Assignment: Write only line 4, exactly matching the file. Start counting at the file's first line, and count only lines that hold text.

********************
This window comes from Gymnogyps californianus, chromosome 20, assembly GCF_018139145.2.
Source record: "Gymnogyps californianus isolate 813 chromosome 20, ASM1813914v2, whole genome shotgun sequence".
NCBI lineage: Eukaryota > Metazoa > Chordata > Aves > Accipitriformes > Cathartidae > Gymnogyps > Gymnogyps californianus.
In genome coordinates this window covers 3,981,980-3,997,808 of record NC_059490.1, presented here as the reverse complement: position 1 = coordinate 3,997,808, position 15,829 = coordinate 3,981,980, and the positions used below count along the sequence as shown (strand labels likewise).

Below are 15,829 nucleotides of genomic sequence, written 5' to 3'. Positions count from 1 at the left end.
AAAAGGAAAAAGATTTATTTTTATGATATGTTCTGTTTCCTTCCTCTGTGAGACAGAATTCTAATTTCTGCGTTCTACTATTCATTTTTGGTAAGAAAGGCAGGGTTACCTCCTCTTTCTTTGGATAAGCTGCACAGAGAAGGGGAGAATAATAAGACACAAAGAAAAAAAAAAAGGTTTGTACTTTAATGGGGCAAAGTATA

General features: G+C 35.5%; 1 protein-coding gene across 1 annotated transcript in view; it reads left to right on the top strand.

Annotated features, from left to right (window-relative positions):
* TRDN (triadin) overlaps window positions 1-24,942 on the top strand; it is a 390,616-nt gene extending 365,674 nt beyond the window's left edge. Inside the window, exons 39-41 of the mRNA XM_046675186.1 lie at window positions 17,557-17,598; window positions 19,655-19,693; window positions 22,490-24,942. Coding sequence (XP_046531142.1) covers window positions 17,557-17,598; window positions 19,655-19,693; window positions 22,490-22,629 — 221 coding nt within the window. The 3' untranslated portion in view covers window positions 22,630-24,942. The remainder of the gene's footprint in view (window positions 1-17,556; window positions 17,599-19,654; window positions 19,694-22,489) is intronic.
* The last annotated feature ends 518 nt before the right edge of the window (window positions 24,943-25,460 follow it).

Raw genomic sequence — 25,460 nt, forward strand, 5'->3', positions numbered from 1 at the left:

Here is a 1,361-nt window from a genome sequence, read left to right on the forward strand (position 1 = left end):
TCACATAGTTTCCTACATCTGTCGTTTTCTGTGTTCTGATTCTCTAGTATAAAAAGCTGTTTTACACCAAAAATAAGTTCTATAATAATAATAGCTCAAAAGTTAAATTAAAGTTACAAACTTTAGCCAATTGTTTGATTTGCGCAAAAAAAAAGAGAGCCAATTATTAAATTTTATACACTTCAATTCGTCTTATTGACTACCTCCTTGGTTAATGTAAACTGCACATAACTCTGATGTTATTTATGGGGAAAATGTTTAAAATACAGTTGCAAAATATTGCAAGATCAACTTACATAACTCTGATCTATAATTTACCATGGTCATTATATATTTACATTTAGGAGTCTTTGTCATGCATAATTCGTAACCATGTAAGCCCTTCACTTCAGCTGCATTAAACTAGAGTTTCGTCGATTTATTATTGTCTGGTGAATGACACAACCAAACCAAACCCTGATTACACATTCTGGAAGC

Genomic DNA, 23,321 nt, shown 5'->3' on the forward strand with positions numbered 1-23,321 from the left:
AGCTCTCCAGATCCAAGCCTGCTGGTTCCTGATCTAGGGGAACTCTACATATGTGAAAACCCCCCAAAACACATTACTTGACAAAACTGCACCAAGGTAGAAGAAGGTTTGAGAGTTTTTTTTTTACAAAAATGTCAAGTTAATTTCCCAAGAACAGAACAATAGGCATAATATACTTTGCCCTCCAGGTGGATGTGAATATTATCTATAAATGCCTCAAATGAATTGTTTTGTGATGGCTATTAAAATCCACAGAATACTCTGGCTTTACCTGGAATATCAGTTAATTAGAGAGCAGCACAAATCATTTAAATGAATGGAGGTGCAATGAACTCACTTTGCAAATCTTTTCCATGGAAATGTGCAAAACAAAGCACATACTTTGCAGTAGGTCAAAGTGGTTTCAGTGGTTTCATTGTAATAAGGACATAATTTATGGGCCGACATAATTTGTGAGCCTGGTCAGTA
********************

In genome coordinates this window covers 3,981,980-3,997,808 of record NC_059490.1, presented here as the reverse complement: position 1 = coordinate 3,997,808, position 15,829 = coordinate 3,981,980, and the positions used below count along the sequence as shown (strand labels likewise).